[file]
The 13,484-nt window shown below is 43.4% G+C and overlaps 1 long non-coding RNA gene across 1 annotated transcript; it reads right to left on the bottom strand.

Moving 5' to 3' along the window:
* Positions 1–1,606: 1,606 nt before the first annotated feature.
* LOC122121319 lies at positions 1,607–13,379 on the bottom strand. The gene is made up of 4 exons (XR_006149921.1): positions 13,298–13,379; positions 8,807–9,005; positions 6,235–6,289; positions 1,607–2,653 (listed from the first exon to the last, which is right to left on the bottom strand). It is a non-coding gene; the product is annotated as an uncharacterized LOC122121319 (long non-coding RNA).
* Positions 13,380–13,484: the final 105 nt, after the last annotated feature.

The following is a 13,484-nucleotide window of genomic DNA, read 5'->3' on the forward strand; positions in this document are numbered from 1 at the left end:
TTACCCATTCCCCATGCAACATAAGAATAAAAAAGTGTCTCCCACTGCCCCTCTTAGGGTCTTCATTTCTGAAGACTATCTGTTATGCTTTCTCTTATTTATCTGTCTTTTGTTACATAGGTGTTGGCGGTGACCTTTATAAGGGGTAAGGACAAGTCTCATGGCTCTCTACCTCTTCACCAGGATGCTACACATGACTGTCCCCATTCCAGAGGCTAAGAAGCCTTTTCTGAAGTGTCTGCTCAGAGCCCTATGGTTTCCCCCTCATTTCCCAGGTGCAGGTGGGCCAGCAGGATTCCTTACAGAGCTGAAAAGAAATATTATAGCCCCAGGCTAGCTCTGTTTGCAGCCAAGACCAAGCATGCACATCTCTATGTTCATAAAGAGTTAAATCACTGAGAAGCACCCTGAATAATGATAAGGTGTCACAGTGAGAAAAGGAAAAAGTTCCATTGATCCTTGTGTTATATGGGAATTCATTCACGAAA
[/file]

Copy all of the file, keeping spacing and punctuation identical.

The 13,484-nt window shown below is 43.4% G+C and overlaps 1 long non-coding RNA gene across 1 annotated transcript; it reads right to left on the bottom strand.

Moving 5' to 3' along the window:
* Positions 1–1,606: 1,606 nt before the first annotated feature.
* LOC122121319 lies at positions 1,607–13,379 on the bottom strand. The gene is made up of 4 exons (XR_006149921.1): positions 13,298–13,379; positions 8,807–9,005; positions 6,235–6,289; positions 1,607–2,653 (listed from the first exon to the last, which is right to left on the bottom strand). It is a non-coding gene; the product is annotated as an uncharacterized LOC122121319 (long non-coding RNA).
* Positions 13,380–13,484: the final 105 nt, after the last annotated feature.

The following is a 13,484-nucleotide window of genomic DNA, read 5'->3' on the forward strand; positions in this document are numbered from 1 at the left end:
TTACCCATTCCCCATGCAACATAAGAATAAAAAAGTGTCTCCCACTGCCCCTCTTAGGGTCTTCATTTCTGAAGACTATCTGTTATGCTTTCTCTTATTTATCTGTCTTTTGTTACATAGGTGTTGGCGGTGACCTTTATAAGGGGTAAGGACAAGTCTCATGGCTCTCTACCTCTTCACCAGGATGCTACACATGACTGTCCCCATTCCAGAGGCTAAGAAGCCTTTTCTGAAGTGTCTGCTCAGAGCCCTATGGTTTCCCCCTCATTTCCCAGGTGCAGGTGGGCCAGCAGGATTCCTTACAGAGCTGAAAAGAAATATTATAGCCCCAGGCTAGCTCTGTTTGCAGCCAAGACCAAGCATGCACATCTCTATGTTCATAAAGAGTTAAATCACTGAGAAGCACCCTGAATAATGATAAGGTGTCACAGTGAGAAAAGGAAAAAGTTCCATTGATCCTTGTGTTATATGGGAATTCATTCACGAAA